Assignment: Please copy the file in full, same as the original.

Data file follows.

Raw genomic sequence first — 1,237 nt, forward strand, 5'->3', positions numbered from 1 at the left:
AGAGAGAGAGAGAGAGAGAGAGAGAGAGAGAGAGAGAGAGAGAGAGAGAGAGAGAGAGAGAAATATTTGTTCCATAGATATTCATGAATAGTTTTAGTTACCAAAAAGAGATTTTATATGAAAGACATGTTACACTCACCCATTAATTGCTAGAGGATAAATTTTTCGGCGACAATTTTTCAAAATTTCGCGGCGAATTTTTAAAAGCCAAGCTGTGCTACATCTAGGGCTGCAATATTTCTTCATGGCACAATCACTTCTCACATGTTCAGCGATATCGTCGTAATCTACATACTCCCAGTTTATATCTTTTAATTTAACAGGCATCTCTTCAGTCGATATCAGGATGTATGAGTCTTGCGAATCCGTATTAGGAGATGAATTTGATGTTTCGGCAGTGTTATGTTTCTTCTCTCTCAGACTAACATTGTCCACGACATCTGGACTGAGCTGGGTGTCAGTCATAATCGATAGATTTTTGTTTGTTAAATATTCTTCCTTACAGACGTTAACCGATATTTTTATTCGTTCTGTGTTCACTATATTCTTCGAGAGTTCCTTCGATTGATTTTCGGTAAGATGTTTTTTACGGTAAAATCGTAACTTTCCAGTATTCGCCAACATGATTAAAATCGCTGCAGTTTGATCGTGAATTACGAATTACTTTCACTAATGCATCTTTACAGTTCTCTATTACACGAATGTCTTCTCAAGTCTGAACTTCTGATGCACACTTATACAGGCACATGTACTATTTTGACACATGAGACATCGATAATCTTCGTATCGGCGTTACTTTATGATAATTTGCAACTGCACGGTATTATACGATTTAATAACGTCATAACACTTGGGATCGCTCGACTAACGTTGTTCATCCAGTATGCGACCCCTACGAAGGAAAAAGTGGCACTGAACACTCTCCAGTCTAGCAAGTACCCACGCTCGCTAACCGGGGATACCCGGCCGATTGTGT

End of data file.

Raw genomic sequence first — 1,237 nt, forward strand, 5'->3', positions numbered from 1 at the left:
AGAGAGAGAGAGAGAGAGAGAGAGAGAGAGAGAGAGAGAGAGAGAGAGAGAGAGAGAGAGAAATATTTGTTCCATAGATATTCATGAATAGTTTTAGTTACCAAAAAGAGATTTTATATGAAAGACATGTTACACTCACCCATTAATTGCTAGAGGATAAATTTTTCGGCGACAATTTTTCAAAATTTCGCGGCGAATTTTTAAAAGCCAAGCTGTGCTACATCTAGGGCTGCAATATTTCTTCATGGCACAATCACTTCTCACATGTTCAGCGATATCGTCGTAATCTACATACTCCCAGTTTATATCTTTTAATTTAACAGGCATCTCTTCAGTCGATATCAGGATGTATGAGTCTTGCGAATCCGTATTAGGAGATGAATTTGATGTTTCGGCAGTGTTATGTTTCTTCTCTCTCAGACTAACATTGTCCACGACATCTGGACTGAGCTGGGTGTCAGTCATAATCGATAGATTTTTGTTTGTTAAATATTCTTCCTTACAGACGTTAACCGATATTTTTATTCGTTCTGTGTTCACTATATTCTTCGAGAGTTCCTTCGATTGATTTTCGGTAAGATGTTTTTTACGGTAAAATCGTAACTTTCCAGTATTCGCCAACATGATTAAAATCGCTGCAGTTTGATCGTGAATTACGAATTACTTTCACTAATGCATCTTTACAGTTCTCTATTACACGAATGTCTTCTCAAGTCTGAACTTCTGATGCACACTTATACAGGCACATGTACTATTTTGACACATGAGACATCGATAATCTTCGTATCGGCGTTACTTTATGATAATTTGCAACTGCACGGTATTATACGATTTAATAACGTCATAACACTTGGGATCGCTCGACTAACGTTGTTCATCCAGTATGCGACCCCTACGAAGGAAAAAGTGGCACTGAACACTCTCCAGTCTAGCAAGTACCCACGCTCGCTAACCGGGGATACCCGGCCGATTGTGT